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Unformatted text preview: 990 C H A P T E R 19 ACCOUNTING FOR INCOME TAXES LEARNING OBJECTIVES After studying this chapter, you should be able to: Identify differences between pretax financial income and taxable income. Describe a temporary difference that results in future taxable amounts. Describe a temporary difference that results in future deductible amounts. Explain the purpose of a deferred tax asset valuation allowance. Describe the presentation of income tax expense in the income statement. Describe various temporary and permanent differences. Explain the effect of various tax rates and tax rate changes on deferred income taxes. Apply accounting procedures for a loss carryback and a loss carryforward. Describe the presentation of deferred income taxes in financial statements. Indicate the basic principles of the asset-liability method. • 10 • 9 • 8 • 7 • 6 • 5 • 4 • 3 • 2 • 1 One set of costs that companies manage are those related to taxes. In fact, in today’s competitive markets, managers are expected to look for places in the tax code that a company can exploit to pay less tax to state and federal gov- ernments. By paying less in taxes, companies have more cash available to fund operations, finance expansion, and create new jobs. What happens, though, when companies push the tax-saving envelope? Well, they may face a tax audit, the results of which could hurt their financial statements. A notable example of corporate maneuvering to reduce taxable income involved Limited Brands Inc. It managed state-tax costs downward by locating part of its business in low-tax-rate states while operating retail outlets elsewhere. For example, by basing a subsidiary (which does nothing more than hold the trademarks for Bath and Body Works and Victoria’s Secret) in Delaware, it is able to transfer hundreds of millions of dollars from Limited’s retail outlets in high-tax states into Delaware, which has a state tax rate of zero. However, the IRS and some states have been increasing their scrutiny of transactions that seem done only to avoid taxes and that do not serve a legitimate business purpose. In Tax Uncertainty PDF Watermark Remover DEMO : Purchase from www.PDFWatermarkRemover.com to remove the watermark one case, an attorney for North Carolina alleged that Limited Brands Inc. “. . . engaged in hocus pocus bookkeeping and deceptive accounting,” the sole purpose of which was to reduce its state-tax bill. The court agreed, and Limited Inc. had to pay millions of dollars in taxes dating back to 1994. Limited Brands shareholders likely got an unpleasant surprise when they learned the company also had a big tax obligation from its “uncertain tax position” related to off-shore locations. The same can be said for many other com- panies that take tax deductions that may not hold up under the scrutiny of the tax court or an IRS audit. Unfortunately, at the time, accounting rules were not very specific on when companies had to record an obligation for taxes owed on...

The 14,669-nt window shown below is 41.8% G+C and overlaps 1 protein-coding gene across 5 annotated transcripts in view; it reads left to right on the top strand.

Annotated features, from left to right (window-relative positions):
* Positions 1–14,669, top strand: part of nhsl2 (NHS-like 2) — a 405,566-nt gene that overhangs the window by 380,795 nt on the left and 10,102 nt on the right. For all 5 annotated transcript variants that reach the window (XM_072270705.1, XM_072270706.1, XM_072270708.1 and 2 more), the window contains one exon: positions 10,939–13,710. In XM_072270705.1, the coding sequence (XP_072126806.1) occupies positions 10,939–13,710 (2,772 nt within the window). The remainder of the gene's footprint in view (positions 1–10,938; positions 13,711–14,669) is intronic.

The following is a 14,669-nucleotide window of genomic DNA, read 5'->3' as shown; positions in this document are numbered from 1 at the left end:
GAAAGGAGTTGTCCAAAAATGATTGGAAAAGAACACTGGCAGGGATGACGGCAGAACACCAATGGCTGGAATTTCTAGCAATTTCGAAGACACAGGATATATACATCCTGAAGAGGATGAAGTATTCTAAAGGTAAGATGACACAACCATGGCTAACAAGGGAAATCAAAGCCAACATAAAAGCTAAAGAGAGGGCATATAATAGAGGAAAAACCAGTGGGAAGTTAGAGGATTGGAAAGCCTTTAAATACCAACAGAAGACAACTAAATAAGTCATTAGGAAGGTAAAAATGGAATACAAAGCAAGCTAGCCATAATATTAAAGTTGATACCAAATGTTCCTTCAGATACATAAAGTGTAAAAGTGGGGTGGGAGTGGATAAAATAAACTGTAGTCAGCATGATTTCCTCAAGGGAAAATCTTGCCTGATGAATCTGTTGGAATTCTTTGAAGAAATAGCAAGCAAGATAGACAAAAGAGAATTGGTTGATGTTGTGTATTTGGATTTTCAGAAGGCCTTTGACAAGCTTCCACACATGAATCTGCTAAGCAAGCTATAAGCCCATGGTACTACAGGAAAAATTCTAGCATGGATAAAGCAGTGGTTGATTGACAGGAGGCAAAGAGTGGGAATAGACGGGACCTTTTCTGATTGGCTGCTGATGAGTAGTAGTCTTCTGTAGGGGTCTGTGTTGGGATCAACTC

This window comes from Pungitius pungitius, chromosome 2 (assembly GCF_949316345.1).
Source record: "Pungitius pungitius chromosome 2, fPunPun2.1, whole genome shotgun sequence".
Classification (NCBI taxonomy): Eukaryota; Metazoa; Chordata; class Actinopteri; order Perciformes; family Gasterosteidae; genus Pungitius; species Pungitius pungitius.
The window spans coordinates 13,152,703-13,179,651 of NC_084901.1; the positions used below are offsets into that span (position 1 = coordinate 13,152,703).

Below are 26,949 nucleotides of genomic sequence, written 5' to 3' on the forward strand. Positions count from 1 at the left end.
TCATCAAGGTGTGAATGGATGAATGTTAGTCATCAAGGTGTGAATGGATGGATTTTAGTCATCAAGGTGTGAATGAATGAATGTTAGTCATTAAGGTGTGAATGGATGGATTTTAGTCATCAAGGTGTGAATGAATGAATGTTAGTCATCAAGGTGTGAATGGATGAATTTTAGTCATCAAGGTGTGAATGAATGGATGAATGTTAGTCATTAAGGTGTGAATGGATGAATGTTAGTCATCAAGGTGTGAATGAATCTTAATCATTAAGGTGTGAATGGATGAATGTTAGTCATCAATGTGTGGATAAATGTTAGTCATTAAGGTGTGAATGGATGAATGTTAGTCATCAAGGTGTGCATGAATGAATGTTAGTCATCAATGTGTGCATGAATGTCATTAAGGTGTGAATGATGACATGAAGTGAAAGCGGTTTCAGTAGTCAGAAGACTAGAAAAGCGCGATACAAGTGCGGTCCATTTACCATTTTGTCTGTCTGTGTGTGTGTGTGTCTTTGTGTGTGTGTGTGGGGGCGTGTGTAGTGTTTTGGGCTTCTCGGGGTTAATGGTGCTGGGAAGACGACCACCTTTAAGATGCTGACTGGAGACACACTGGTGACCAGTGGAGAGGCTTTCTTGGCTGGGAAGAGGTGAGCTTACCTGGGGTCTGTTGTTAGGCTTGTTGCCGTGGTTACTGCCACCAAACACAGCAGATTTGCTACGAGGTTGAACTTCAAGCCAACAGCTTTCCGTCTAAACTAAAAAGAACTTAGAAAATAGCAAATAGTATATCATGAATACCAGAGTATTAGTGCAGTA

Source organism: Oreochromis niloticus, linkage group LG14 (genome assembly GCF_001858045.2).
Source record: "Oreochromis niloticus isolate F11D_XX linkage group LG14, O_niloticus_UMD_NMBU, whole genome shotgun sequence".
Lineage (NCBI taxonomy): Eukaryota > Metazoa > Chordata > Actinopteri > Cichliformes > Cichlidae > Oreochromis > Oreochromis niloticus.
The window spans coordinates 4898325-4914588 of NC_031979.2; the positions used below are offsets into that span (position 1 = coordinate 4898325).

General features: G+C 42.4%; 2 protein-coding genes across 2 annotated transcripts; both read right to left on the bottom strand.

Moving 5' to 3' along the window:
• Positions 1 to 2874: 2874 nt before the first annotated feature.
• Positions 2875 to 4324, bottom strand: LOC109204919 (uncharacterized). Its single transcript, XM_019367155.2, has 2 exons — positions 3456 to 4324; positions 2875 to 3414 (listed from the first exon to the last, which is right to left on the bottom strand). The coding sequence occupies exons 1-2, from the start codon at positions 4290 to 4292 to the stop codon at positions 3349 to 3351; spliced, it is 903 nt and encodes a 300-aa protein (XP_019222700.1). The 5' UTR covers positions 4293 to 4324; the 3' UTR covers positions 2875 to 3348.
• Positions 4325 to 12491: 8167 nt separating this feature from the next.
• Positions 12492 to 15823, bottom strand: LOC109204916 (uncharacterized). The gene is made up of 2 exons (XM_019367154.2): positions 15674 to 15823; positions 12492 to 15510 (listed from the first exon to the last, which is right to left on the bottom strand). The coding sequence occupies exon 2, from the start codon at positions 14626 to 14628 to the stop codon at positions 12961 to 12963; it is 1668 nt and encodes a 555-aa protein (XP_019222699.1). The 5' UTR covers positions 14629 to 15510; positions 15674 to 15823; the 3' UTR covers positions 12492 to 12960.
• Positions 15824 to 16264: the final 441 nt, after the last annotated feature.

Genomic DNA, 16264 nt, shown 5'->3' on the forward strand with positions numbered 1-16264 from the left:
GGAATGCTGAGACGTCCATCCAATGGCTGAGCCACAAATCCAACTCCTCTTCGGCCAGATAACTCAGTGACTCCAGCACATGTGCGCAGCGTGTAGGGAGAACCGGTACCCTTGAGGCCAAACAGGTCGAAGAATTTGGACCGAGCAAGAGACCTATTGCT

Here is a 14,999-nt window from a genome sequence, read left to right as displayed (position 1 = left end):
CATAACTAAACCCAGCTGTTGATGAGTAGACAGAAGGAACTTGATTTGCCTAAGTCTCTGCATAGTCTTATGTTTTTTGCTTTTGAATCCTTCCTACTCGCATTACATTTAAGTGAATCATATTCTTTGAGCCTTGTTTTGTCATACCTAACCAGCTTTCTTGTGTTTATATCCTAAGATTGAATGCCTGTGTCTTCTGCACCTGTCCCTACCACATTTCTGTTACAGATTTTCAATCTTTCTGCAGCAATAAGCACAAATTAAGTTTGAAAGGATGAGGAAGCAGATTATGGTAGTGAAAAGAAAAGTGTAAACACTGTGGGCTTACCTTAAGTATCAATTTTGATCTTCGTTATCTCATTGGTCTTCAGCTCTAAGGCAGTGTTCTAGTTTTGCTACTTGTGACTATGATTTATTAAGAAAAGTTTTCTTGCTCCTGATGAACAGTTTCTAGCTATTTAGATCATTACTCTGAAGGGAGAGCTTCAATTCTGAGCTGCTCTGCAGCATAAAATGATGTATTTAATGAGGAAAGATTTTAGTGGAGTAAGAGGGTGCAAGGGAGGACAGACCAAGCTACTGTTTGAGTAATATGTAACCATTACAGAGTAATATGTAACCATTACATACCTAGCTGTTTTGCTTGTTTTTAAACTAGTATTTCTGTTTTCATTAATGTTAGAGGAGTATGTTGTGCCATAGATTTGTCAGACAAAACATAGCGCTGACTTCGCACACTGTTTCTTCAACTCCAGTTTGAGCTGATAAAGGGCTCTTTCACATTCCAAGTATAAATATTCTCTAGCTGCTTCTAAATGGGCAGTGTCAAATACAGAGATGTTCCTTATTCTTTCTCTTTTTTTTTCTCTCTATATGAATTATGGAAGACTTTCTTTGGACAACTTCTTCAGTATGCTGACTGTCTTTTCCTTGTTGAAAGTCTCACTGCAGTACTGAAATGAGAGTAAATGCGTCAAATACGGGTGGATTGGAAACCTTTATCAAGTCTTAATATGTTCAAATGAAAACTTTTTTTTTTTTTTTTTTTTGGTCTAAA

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This note was uploaded on 01/16/2011 for the course AIM 6330 taught by Professor Volkanmuslu during the Fall '10 term at University of Texas at Dallas, Richardson.
- Fall '10
- The Hours